Following over 44 years of forging an impressive career as a rock writer, covering the likes of Bob Dylan and Leonard Cohen as well as writing lyrics for John Cale, Larry “Ratso” Sloman released his acclaimed debut album Stubborn Heart last year.
His status as a New York counter-cultural icon was further cemented with a cameo in the Safdie Brothers’ film Uncut Gemsearlier this year. Today, Ratso returns with a cover of his friend and former duet partner Nick Cave’s affecting Bad Seeds track “Skeleton Tree”
Ratso 'Skeleton Tree'
In explaining the choice of cover, Ratso says that “Arthur Cave was an exceptional child. He was inquisitive, brash, charming, just a joy to be around. I always looked forward to seeing him and his twin brother Earlie whenever the Cave family visited New York. The news of Arthur’s death, via an early morning text from Nick, hit me like a sledgehammer. And when “Skeleton Tree” was released, a brilliant first attempt at coming to terms with the death of a son by his father, I knew I had to incorporate the song into my set as some small gesture of my love for Arthur. We subsequently worked it up in the studio and I hope that my version does justice to Arthur’s indomitable spirit.”
Ratso sleeps in. You shouldn’t call him before 11am. So please put the phone down. Ratso’s not awake and it’s not because he’s a lazy Ratso, either. He’s hard at work and that job is all encompassing. You don’t become Ratso 9 to 5. You gotta live that work while you’re dreaming too.
Ratso’s timepiece ticks to the rhythm of NYC. The gears have to be tuned, oiled, and synchronized to turn right. But this ain’t no Casio, it’s a perpetual motion machine, and it turned over decades of lofts and green rooms, dive bars and after parties, late-night slices and cheap frozen Margaritas, short cab rides and long schleps to Brooklyn. It turned cavorting with geniuses and lunatics. And it kept turning because it decided it was a good idea to give both the time of day.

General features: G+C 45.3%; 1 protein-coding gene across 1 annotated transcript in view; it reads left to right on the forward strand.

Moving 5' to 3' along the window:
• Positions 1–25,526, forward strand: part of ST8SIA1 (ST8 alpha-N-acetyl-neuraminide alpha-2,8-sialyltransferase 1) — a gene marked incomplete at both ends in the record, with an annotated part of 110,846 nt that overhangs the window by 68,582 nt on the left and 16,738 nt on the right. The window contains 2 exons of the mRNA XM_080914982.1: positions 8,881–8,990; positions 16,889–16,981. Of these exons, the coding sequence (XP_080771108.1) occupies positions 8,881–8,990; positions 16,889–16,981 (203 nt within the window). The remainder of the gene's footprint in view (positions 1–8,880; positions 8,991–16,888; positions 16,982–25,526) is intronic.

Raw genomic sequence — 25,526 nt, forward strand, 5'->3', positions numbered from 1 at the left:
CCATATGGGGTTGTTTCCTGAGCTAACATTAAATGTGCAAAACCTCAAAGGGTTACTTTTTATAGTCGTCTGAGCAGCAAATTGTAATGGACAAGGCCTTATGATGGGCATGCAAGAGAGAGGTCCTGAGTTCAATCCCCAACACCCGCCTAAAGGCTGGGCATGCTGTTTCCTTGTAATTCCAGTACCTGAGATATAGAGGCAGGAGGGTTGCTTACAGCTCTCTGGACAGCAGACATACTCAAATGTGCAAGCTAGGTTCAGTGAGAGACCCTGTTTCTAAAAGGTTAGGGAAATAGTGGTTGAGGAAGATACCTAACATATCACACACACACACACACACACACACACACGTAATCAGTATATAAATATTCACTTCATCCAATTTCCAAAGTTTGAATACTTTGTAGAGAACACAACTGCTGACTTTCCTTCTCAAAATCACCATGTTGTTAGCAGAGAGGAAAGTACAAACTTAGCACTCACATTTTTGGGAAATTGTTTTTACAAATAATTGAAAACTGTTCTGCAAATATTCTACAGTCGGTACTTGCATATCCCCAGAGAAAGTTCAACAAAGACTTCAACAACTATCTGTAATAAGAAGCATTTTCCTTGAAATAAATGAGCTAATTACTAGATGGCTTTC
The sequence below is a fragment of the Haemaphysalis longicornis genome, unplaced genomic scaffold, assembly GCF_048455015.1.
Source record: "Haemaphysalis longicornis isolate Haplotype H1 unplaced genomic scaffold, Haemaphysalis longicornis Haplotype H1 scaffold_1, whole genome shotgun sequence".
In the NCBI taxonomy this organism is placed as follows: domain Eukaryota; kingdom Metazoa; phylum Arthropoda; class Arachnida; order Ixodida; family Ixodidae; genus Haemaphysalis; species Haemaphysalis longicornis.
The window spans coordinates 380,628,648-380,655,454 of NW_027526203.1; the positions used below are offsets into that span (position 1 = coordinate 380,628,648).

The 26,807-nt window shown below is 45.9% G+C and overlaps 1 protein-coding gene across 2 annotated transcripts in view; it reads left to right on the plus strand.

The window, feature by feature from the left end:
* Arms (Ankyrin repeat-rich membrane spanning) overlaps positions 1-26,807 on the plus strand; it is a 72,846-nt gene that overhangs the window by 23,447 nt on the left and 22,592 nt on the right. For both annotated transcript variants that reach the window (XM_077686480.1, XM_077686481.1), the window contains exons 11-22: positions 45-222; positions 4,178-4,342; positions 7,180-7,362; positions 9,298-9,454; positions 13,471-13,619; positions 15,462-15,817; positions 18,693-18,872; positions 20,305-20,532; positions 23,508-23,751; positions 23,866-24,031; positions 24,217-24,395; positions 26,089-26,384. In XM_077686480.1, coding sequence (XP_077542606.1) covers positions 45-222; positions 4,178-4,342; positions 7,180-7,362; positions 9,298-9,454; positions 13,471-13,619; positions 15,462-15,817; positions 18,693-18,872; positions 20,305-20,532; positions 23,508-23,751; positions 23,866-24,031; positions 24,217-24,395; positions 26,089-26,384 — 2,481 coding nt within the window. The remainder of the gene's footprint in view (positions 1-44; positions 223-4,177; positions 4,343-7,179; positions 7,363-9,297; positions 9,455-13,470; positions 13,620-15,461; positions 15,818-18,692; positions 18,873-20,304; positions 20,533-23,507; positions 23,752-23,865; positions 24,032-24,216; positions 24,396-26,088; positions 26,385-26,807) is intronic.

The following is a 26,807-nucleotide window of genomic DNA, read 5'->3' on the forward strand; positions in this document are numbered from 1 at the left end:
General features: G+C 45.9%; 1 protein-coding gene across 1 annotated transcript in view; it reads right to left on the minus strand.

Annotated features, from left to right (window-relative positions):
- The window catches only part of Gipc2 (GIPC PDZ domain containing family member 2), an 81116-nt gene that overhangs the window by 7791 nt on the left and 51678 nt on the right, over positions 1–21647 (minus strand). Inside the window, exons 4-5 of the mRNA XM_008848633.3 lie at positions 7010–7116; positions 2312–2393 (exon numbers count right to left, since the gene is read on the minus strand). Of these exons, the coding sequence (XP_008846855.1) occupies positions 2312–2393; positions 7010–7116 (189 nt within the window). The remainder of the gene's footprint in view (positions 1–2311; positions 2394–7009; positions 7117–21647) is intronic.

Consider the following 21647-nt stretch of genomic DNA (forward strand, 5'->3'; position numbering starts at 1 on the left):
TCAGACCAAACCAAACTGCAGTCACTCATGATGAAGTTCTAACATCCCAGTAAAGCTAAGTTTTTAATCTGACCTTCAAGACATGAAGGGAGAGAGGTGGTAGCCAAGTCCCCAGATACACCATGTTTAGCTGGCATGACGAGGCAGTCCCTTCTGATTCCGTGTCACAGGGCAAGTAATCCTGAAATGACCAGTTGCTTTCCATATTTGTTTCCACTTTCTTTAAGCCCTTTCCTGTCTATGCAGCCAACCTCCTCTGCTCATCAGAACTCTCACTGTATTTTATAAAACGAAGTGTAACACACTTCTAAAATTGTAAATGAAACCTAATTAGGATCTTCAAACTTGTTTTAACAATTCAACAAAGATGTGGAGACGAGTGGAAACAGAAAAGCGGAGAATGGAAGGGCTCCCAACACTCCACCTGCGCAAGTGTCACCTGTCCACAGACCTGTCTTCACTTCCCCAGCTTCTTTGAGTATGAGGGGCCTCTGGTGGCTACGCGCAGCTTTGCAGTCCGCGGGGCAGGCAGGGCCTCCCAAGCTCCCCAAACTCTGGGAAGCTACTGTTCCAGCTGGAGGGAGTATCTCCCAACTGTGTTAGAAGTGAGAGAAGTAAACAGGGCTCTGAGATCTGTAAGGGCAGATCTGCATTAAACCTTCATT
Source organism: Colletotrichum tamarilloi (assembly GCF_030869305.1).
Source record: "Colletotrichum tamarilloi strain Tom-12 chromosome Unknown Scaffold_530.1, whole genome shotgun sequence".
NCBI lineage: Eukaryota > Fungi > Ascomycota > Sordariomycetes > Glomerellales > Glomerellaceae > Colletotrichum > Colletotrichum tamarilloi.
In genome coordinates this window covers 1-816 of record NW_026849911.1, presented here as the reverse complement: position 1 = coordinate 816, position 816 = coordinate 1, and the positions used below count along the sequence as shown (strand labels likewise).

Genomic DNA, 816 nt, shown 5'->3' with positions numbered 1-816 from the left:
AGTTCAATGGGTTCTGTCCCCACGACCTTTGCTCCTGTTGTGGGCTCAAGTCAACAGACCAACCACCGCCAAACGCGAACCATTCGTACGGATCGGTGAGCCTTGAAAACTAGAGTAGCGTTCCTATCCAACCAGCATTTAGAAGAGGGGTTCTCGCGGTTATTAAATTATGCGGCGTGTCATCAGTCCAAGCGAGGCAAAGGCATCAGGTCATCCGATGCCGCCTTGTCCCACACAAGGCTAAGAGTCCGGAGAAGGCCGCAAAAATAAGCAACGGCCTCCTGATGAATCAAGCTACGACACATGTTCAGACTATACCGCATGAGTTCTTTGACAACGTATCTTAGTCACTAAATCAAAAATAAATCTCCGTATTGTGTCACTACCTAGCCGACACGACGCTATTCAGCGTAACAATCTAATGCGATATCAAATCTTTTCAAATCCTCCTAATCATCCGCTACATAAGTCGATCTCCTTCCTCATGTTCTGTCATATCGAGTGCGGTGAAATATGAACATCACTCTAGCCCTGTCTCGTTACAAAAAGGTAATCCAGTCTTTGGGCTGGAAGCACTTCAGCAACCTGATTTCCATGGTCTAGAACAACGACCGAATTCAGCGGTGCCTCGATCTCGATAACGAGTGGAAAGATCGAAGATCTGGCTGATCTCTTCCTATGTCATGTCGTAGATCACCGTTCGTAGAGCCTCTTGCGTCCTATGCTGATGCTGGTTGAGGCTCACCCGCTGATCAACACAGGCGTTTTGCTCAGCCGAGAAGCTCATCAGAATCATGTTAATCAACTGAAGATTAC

Ratso’s the human embodiment of our fabulous Rome: New York City. He’s not the NYC of your dreams. He’s the NYC that really exists. The one being washed down with a nasty truck, the one going through the recyclables, the one where geniuses sit all day in public parks and fools get bridges named after them. The NYC that takes courage, chutzpah, and charm to navigate. And Ratso’s got those qualities pulsing through his veins. As far as I’m concerned Ratso is the king of this place.
Ratso’s the king and it’s not in the way Trump or anyone else pretend to be. He didn’t have to slap his name on the side of a building or accumulate millions ripping everyone off. He just had to go out, night after night, stay curious, and be Ratso. He had to make friends with the pizzeria owner and the subway busker, the ventriloquist and the dope dealer, and yes he had to get that discount suit Tie-Dyed. How else were you supposed to spot him at the party
Ratso’s the king but not by birth or bloodline. He earned this coronation with Mulberry Street mafiosos, eccentric billionaires, Jewish Cowboys, poets, sword swallowers, rock stars, and magicians. He earned it birthday after birthday on the Wonder Wheel and Cyclone and he earned it sneaking a Coke Zero into that nasty little restaurant on St. Marks. He earned it while you bit into a half-burnt skewer of mystery meat and he earned it while you were getting the tab comped. You were with the king chasing Bob Dylan’s ghost around another green room and you were with the king at Grand Morelos eating $2.50 eggs and bacon somewhere between three and four in the morning.